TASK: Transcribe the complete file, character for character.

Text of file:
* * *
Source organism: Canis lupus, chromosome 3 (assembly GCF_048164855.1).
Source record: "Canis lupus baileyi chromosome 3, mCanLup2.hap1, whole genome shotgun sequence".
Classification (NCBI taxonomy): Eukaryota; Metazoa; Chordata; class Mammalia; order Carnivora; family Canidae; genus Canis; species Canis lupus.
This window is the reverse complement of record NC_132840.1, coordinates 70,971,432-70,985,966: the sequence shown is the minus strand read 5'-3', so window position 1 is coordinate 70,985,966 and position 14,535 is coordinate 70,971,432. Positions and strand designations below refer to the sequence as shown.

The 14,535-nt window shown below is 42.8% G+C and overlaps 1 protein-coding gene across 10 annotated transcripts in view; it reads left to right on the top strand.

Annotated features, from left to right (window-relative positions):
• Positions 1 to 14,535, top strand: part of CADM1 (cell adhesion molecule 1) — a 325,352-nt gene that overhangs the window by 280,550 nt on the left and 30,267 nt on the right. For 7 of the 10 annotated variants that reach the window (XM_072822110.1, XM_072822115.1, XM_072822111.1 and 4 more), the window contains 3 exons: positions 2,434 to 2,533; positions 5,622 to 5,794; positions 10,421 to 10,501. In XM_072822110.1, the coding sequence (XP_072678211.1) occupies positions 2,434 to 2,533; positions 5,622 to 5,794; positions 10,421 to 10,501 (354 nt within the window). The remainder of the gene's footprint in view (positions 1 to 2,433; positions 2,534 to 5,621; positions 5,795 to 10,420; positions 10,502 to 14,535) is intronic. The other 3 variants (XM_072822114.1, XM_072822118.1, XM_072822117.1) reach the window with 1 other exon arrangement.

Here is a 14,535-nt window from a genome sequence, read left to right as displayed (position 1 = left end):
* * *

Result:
Source organism: Canis lupus, chromosome 3 (assembly GCF_048164855.1).
Source record: "Canis lupus baileyi chromosome 3, mCanLup2.hap1, whole genome shotgun sequence".
Classification (NCBI taxonomy): Eukaryota; Metazoa; Chordata; class Mammalia; order Carnivora; family Canidae; genus Canis; species Canis lupus.
This window is the reverse complement of record NC_132840.1, coordinates 70,971,432-70,985,966: the sequence shown is the minus strand read 5'-3', so window position 1 is coordinate 70,985,966 and position 14,535 is coordinate 70,971,432. Positions and strand designations below refer to the sequence as shown.

The 14,535-nt window shown below is 42.8% G+C and overlaps 1 protein-coding gene across 10 annotated transcripts in view; it reads left to right on the top strand.

Annotated features, from left to right (window-relative positions):
• Positions 1 to 14,535, top strand: part of CADM1 (cell adhesion molecule 1) — a 325,352-nt gene that overhangs the window by 280,550 nt on the left and 30,267 nt on the right. For 7 of the 10 annotated variants that reach the window (XM_072822110.1, XM_072822115.1, XM_072822111.1 and 4 more), the window contains 3 exons: positions 2,434 to 2,533; positions 5,622 to 5,794; positions 10,421 to 10,501. In XM_072822110.1, the coding sequence (XP_072678211.1) occupies positions 2,434 to 2,533; positions 5,622 to 5,794; positions 10,421 to 10,501 (354 nt within the window). The remainder of the gene's footprint in view (positions 1 to 2,433; positions 2,534 to 5,621; positions 5,795 to 10,420; positions 10,502 to 14,535) is intronic. The other 3 variants (XM_072822114.1, XM_072822118.1, XM_072822117.1) reach the window with 1 other exon arrangement.

Here is a 14,535-nt window from a genome sequence, read left to right as displayed (position 1 = left end):